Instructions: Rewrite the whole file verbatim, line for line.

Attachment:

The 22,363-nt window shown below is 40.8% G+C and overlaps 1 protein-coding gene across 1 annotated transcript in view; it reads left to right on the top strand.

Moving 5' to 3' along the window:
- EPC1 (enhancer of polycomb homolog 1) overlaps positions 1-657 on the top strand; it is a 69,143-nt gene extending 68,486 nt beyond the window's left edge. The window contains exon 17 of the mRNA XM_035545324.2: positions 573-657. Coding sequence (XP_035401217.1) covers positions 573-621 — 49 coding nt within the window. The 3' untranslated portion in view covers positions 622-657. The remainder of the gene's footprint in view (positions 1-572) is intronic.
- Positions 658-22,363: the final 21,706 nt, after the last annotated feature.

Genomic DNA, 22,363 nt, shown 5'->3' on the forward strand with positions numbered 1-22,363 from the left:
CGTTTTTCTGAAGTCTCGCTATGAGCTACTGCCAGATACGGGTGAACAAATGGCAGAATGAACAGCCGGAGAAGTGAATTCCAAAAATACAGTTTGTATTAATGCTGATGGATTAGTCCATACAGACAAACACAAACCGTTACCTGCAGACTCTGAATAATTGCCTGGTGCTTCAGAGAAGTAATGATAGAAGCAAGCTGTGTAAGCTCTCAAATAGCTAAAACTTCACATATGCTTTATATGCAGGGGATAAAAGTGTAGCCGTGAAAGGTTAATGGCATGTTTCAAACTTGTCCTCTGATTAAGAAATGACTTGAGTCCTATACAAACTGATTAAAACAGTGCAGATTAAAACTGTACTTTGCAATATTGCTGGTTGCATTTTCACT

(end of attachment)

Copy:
The 22,363-nt window shown below is 40.8% G+C and overlaps 1 protein-coding gene across 1 annotated transcript in view; it reads left to right on the top strand.

Moving 5' to 3' along the window:
- EPC1 (enhancer of polycomb homolog 1) overlaps positions 1-657 on the top strand; it is a 69,143-nt gene extending 68,486 nt beyond the window's left edge. The window contains exon 17 of the mRNA XM_035545324.2: positions 573-657. Coding sequence (XP_035401217.1) covers positions 573-621 — 49 coding nt within the window. The 3' untranslated portion in view covers positions 622-657. The remainder of the gene's footprint in view (positions 1-572) is intronic.
- Positions 658-22,363: the final 21,706 nt, after the last annotated feature.

Genomic DNA, 22,363 nt, shown 5'->3' on the forward strand with positions numbered 1-22,363 from the left:
CGTTTTTCTGAAGTCTCGCTATGAGCTACTGCCAGATACGGGTGAACAAATGGCAGAATGAACAGCCGGAGAAGTGAATTCCAAAAATACAGTTTGTATTAATGCTGATGGATTAGTCCATACAGACAAACACAAACCGTTACCTGCAGACTCTGAATAATTGCCTGGTGCTTCAGAGAAGTAATGATAGAAGCAAGCTGTGTAAGCTCTCAAATAGCTAAAACTTCACATATGCTTTATATGCAGGGGATAAAAGTGTAGCCGTGAAAGGTTAATGGCATGTTTCAAACTTGTCCTCTGATTAAGAAATGACTTGAGTCCTATACAAACTGATTAAAACAGTGCAGATTAAAACTGTACTTTGCAATATTGCTGGTTGCATTTTCACT